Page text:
Consider now the case of an object that is
projected at an angle to the horizontal other than 90^{o}.

It is helpful to treat the
horizontal and vertical components of velocity separately. A diagram of the motion is shown in
Figure 1.

Consider an object projected with velocity u at an angle A to the
horizontal.

Vertical component of velocity = a sin A

Horizontal component of velocity = u cos A

If we ignore the effects of air resistance, the horizontal velocity is constant and the vertical velocity changes with a uniform acceleration. The path that the body follows is a parabola as can be seen from the proof below.

Vertical motion: h = ut sin A – ½ gt

Horizontal motion: s = ut cos A

Therefore it will hit the ground after a time t, where t = 2u sin A/g.

Therefore the range R is given by:

R = horizontal velocity x time = [ucos A x 2u sin A]/g = [u

The maximum range for a given velocity of projection is when sin 2A = 1, that is, when 2A = 90

u sin A - gt = 0, or t = u sin [A/g]

This gives the maximum height (H) reached as: H = [u

A stone is projected at an angle of 60

Calculate

(a) the highest point reached,

(b) the range,

(c) the time taken for the flight,

(d) the height of the stone at the instant that the path makes an angle of 30

(a) Highest point = 30

(b)Range = 30

(c)Time of flight = 2x30sin60

(d) At the point when the path makes an angle of 30

tan 30

The vertical component (v) is given by the formula. v

Therefore tan 30

20h = 666.3 h = 33.3 m

An aeroplane flies at a height h at a constant speed u in a straight horizontal line, so as to pass vertically over a certain gun. At the instant when the aeroplane is directly over it the gun fires a shell which hits the plane.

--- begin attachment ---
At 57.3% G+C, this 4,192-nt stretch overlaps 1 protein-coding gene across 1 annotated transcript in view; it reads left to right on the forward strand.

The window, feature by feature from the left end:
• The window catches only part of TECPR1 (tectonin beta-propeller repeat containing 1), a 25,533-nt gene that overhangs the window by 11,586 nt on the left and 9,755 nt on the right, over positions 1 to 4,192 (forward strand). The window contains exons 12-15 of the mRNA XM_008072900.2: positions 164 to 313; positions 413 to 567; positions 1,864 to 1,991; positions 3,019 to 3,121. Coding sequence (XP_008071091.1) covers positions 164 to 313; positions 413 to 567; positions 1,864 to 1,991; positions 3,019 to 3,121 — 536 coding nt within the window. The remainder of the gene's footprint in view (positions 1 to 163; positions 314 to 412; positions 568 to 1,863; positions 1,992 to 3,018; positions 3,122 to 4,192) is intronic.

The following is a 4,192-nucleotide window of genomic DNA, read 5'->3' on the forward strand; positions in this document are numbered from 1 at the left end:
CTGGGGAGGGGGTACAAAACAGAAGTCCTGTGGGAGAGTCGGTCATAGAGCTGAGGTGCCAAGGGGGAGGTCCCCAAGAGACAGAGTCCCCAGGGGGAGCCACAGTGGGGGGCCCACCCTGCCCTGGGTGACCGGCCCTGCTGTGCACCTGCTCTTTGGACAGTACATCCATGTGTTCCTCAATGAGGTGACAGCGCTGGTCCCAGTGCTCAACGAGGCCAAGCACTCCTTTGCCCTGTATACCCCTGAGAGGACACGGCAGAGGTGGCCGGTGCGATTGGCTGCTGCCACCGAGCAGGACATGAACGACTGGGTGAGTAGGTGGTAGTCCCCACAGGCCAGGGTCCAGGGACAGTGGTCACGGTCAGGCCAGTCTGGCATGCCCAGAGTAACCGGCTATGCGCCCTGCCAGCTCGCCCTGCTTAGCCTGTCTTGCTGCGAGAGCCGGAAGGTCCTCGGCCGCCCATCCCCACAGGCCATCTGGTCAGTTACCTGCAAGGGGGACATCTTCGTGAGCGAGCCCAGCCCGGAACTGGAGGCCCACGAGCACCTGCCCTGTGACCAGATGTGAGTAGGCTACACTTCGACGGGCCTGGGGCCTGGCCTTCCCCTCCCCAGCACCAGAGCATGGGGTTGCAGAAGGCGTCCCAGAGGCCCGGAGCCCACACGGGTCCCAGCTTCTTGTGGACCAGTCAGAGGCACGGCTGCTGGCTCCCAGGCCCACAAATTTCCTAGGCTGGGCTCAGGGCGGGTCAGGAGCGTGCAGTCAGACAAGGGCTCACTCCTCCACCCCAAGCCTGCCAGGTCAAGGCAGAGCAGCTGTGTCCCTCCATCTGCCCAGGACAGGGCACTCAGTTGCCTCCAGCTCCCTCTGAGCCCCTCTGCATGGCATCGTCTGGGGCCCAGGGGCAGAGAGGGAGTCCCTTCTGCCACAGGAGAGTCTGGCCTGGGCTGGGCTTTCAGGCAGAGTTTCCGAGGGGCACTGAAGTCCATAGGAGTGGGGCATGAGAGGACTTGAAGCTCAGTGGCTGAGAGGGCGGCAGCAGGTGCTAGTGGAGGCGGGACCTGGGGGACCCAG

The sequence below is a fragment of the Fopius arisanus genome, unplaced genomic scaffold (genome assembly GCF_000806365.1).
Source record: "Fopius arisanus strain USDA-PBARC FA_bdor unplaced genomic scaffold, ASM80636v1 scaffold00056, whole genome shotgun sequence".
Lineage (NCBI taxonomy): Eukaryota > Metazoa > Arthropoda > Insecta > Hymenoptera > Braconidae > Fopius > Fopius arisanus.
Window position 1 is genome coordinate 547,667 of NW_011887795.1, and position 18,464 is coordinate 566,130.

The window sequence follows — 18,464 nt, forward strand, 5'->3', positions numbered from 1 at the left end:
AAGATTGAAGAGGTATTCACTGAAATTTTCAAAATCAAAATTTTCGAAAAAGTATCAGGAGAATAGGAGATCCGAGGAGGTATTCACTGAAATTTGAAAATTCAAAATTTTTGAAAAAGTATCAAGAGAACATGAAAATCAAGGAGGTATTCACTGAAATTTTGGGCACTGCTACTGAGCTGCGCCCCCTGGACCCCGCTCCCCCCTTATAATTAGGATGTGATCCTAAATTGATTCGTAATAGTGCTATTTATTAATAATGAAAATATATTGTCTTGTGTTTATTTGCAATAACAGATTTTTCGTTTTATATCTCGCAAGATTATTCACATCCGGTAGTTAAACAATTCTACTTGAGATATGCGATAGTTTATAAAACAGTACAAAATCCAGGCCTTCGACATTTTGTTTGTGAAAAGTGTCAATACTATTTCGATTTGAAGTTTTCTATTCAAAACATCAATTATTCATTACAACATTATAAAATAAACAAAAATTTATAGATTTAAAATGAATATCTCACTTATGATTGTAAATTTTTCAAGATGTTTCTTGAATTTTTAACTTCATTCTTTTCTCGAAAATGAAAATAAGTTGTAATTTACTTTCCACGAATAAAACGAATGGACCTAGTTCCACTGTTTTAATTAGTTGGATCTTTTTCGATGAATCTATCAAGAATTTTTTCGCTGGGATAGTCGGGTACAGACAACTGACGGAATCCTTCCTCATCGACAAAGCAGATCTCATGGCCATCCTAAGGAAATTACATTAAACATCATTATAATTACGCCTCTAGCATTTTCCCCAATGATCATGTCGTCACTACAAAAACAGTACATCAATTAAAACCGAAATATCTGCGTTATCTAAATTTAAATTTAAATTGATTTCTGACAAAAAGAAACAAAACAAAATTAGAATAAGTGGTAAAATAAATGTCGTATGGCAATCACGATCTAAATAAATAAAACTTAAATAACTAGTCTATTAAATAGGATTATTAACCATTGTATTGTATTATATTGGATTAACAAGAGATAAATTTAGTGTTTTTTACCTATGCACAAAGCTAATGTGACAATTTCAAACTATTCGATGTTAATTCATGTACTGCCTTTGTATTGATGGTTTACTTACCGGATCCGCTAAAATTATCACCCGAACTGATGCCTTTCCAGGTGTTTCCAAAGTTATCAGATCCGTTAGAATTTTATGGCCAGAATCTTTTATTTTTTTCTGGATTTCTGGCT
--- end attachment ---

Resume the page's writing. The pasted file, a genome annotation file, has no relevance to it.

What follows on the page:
Find the minimum muzzle velocity (v) of the shell and the correct angle of elevation (A) of the gun at this velocity (neglecting air resistance).

If we require the minimum muzzle velocity, then the height of the plane when it is hit must be the maximum height reached by the shell, in other words the vertical component of its velocity must be zero when it hits the plane.

Therefore 0 = v

Therefore: 0 = v

But u = vcos A

v

tanA = [2gh]

The shape of the trajectory can be found by combining the equations for vertical and horizontal velocity.

Taking the vertical displacement as y and the horizontal displacement as x, we have.

x = ut cos A

y = ut sin A – ½ gt

This gives: y = x tanA – gx

For a given angle of projection (A) and projection velocity (u), this becomes:

y = Bx - Cx

where B and C are constants (B = tanA and C = g/2u

The above equations only refer to projectiles where the effects of air resistance have been ignored. Quite different paths may be found in practice for such objects as golf balls, javelins and discoi.

Make three model car tracks, one straight and two in the shape of a catenary. Try allowing model cars to run down each track and explain what you observe.

Start two cars at different points on the two catenary tracks. Which one gets to the bottom first? Try to explain the results.